From AccountableTalk:Whew. I'm glad he cleared that up. I'm sure that makes it all better. Now it's New York's turn with Major Bloomberg.
Arne Duncan on hurricanes and education: "The best thing that happened to the education system in New Orleans was Hurricane Katrina. That education system was a disaster. And it took Hurricane Katrina to wake up the community to say that we have to do better."
"We had to close the school in order to save it"
An update below the fold.
Update, based on RightontheleftCoast's concern that people will try to make hay out of this:
I didn't think "Searchlight Harry" Reid was out of line for using the word "negro", and I don't think Duncan is out of line for saying what he did. Anyone with an ounce of integrity has to admit that he, like Reid in the instance I mentioned, is correct.
Now, if one of President Bush's secretaries had said something similar, well, the press would have exploded; instead, with Duncan, we get a blurb on an ABC blog. This story might get a little traction, but certainly not as much as it would have under a Republican administration.
To be honest, I hope the NEA and other usual suspects do criticize Duncan for saying this. It would show, yet again, that they don't really care about education or about teachers, they just care about getting more money for their own self-aggrandizement. And if they think they can score some cool points by attacking the Secretary of Education for saying something as obvious as the nose on his face, you can bet they will.
I've got to disagree. Having the Secretary of Education posit that the hurricane was the best thing that ever happened to New Orleans education is way over the line, in my opinion. While not to the point of needing to call out Godwin's Law, it is of that nature.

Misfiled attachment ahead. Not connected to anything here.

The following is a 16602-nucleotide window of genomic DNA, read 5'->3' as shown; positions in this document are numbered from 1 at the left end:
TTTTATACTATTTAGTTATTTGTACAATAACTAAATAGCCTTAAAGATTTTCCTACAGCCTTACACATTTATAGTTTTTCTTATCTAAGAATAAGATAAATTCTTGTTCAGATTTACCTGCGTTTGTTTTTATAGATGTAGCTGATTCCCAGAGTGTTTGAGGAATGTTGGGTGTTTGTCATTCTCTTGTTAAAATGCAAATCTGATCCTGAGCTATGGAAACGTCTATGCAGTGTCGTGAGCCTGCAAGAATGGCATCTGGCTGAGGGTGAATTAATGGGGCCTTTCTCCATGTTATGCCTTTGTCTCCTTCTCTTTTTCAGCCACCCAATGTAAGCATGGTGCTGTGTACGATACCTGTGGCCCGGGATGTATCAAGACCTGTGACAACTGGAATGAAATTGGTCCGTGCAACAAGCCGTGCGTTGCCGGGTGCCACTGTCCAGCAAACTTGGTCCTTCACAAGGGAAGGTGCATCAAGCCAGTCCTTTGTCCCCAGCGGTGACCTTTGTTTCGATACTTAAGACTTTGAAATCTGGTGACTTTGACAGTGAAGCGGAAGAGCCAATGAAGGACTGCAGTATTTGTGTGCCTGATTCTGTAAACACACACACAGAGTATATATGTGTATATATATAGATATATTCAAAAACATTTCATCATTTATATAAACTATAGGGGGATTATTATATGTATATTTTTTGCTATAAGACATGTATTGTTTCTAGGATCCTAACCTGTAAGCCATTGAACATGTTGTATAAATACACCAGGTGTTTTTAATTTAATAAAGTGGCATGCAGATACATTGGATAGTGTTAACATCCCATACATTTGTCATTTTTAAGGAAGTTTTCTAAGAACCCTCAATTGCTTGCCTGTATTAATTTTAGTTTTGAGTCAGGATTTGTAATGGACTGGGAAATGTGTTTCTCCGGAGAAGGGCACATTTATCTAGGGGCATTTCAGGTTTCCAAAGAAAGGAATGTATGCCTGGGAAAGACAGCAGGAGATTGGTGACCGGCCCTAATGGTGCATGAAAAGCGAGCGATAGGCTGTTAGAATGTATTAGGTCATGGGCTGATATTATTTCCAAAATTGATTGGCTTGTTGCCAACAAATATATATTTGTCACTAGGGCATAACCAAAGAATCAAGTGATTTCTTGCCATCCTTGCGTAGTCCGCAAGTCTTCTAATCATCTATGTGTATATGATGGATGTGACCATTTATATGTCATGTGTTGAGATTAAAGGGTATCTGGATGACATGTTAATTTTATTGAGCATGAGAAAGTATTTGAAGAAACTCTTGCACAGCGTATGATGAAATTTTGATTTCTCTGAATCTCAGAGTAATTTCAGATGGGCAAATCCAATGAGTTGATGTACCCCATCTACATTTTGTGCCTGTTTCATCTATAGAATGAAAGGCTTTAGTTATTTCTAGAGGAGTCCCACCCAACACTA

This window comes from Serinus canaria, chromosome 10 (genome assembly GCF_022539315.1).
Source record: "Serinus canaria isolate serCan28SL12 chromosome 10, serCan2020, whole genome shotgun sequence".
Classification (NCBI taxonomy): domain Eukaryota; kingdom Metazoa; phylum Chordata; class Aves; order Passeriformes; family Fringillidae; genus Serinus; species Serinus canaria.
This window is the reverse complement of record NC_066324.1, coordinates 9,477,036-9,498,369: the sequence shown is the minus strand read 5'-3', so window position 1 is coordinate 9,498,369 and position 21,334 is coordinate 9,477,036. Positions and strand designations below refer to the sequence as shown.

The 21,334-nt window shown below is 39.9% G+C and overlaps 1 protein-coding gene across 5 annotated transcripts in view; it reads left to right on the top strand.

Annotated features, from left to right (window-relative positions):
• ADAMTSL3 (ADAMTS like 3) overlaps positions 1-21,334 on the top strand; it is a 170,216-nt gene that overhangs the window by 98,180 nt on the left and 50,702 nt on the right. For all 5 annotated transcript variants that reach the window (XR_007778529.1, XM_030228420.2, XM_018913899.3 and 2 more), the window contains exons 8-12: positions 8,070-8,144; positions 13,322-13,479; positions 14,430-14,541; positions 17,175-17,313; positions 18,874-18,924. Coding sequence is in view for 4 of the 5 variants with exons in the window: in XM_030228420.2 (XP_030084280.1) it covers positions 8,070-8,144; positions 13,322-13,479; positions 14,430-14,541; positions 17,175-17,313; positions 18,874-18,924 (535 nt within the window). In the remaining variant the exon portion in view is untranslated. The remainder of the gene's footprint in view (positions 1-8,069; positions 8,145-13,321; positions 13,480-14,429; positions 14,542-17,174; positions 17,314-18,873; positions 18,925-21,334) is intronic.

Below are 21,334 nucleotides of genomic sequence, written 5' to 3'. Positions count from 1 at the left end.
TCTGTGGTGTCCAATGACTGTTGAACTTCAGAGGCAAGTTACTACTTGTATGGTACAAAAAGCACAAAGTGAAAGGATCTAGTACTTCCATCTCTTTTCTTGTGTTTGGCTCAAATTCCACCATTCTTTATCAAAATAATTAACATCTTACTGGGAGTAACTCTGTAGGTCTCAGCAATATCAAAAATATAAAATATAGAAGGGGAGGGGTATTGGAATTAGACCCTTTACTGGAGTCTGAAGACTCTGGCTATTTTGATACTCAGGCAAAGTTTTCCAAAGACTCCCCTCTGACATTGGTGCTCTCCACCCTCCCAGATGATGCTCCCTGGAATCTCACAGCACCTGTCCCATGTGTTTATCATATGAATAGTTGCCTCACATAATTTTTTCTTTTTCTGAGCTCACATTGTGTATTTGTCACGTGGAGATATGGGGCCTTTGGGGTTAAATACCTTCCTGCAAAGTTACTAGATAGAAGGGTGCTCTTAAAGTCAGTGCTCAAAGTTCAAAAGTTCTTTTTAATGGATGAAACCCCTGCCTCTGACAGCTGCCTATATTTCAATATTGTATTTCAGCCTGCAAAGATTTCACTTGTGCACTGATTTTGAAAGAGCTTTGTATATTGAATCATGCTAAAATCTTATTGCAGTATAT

Death and destruction on a massive scale is not a good thing, even if you could possibly find "fault" with the people of New Orleans for the disaster. As Arne points out, the progress in four years is unbelievable -- no kidding. When you start from scratch, there's nowhere else to go.
While "They have a long way to go" "They were not serious about education before" "desperately underserved" may be correct (and that's debatable, too, since not ALL were so) but it is nanny-state, elitist, and condescending. "That city was not serious about its education" is pretty simplistic. In their situation, I'd tell the Secretary where he could shove his opinion, and offer him my boot to help insert.
How many other areas of the country have similar educational problems - should we ask for an earthquake to solve San Francisco's problems, sea-level rise to solve New York's, and a ten-day tornado-driven basketball-hail ice-storm to solve Vermont's? (we're tough - takes a big disaster to bring us down)
Okay, I'm being extreme. Maybe Arne should have said that "Katrina wiped out a lot of good along with the bad, but that in a time of so much personal devastation, the people of New Orleans have shouldered this great burden and have taken the opportunity to completely revamp their whole system as they build from the ground up."
Just because he was appointed by a Democrat doesn't make Duncan wrong, and the NEA should speak up whenever something isn't right, Republican or no. Condemning this doesn't mean "It would show, yet again, that they don't really care about education or about teachers, they just care about getting more money for their own self-aggrandizement." That's pretty damn near a fallacy right there.